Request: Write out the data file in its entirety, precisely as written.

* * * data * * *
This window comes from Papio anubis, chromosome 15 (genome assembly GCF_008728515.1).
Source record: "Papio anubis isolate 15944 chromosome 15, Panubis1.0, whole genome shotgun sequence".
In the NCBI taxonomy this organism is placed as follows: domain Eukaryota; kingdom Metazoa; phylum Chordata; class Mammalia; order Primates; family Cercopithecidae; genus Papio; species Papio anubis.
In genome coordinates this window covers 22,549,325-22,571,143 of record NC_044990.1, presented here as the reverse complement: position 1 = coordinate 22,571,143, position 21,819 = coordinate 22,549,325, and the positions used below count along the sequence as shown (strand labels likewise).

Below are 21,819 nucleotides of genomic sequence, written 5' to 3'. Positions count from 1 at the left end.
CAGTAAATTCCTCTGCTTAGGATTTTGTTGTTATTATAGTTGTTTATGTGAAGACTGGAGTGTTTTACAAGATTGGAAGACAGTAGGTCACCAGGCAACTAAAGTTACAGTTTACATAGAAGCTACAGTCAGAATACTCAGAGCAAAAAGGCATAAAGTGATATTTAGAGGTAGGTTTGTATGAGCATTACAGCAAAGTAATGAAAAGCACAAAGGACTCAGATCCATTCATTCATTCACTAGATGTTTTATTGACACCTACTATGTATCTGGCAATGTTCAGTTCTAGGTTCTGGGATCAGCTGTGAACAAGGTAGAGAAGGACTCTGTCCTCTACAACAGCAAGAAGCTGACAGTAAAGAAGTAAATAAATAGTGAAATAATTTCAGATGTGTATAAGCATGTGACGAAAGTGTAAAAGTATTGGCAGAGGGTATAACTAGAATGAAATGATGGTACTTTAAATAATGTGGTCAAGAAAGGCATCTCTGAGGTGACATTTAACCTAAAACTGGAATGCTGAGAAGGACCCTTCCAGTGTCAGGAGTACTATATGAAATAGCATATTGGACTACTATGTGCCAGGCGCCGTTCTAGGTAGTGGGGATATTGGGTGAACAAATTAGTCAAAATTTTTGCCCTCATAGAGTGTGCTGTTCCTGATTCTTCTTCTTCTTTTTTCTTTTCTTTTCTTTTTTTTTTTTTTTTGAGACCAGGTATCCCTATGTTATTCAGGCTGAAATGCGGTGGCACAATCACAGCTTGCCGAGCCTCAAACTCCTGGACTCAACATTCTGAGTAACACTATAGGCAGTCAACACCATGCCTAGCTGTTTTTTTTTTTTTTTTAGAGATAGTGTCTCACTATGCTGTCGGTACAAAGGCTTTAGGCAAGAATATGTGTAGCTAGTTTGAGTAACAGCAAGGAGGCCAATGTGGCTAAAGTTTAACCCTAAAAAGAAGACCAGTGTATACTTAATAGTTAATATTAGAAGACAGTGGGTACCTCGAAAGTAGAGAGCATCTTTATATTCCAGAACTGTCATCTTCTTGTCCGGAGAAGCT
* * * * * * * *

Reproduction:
This window comes from Papio anubis, chromosome 15 (genome assembly GCF_008728515.1).
Source record: "Papio anubis isolate 15944 chromosome 15, Panubis1.0, whole genome shotgun sequence".
In the NCBI taxonomy this organism is placed as follows: domain Eukaryota; kingdom Metazoa; phylum Chordata; class Mammalia; order Primates; family Cercopithecidae; genus Papio; species Papio anubis.
In genome coordinates this window covers 22,549,325-22,571,143 of record NC_044990.1, presented here as the reverse complement: position 1 = coordinate 22,571,143, position 21,819 = coordinate 22,549,325, and the positions used below count along the sequence as shown (strand labels likewise).

Below are 21,819 nucleotides of genomic sequence, written 5' to 3'. Positions count from 1 at the left end.
CAGTAAATTCCTCTGCTTAGGATTTTGTTGTTATTATAGTTGTTTATGTGAAGACTGGAGTGTTTTACAAGATTGGAAGACAGTAGGTCACCAGGCAACTAAAGTTACAGTTTACATAGAAGCTACAGTCAGAATACTCAGAGCAAAAAGGCATAAAGTGATATTTAGAGGTAGGTTTGTATGAGCATTACAGCAAAGTAATGAAAAGCACAAAGGACTCAGATCCATTCATTCATTCACTAGATGTTTTATTGACACCTACTATGTATCTGGCAATGTTCAGTTCTAGGTTCTGGGATCAGCTGTGAACAAGGTAGAGAAGGACTCTGTCCTCTACAACAGCAAGAAGCTGACAGTAAAGAAGTAAATAAATAGTGAAATAATTTCAGATGTGTATAAGCATGTGACGAAAGTGTAAAAGTATTGGCAGAGGGTATAACTAGAATGAAATGATGGTACTTTAAATAATGTGGTCAAGAAAGGCATCTCTGAGGTGACATTTAACCTAAAACTGGAATGCTGAGAAGGACCCTTCCAGTGTCAGGAGTACTATATGAAATAGCATATTGGACTACTATGTGCCAGGCGCCGTTCTAGGTAGTGGGGATATTGGGTGAACAAATTAGTCAAAATTTTTGCCCTCATAGAGTGTGCTGTTCCTGATTCTTCTTCTTCTTTTTTCTTTTCTTTTCTTTTTTTTTTTTTTTTGAGACCAGGTATCCCTATGTTATTCAGGCTGAAATGCGGTGGCACAATCACAGCTTGCCGAGCCTCAAACTCCTGGACTCAACATTCTGAGTAACACTATAGGCAGTCAACACCATGCCTAGCTGTTTTTTTTTTTTTTTTAGAGATAGTGTCTCACTATGCTGTCGGTACAAAGGCTTTAGGCAAGAATATGTGTAGCTAGTTTGAGTAACAGCAAGGAGGCCAATGTGGCTAAAGTTTAACCCTAAAAAGAAGACCAGTGTATACTTAATAGTTAATATTAGAAGACAGTGGGTACCTCGAAAGTAGAGAGCATCTTTATATTCCAGAACTGTCATCTTCTTGTCCGGAGAAGCT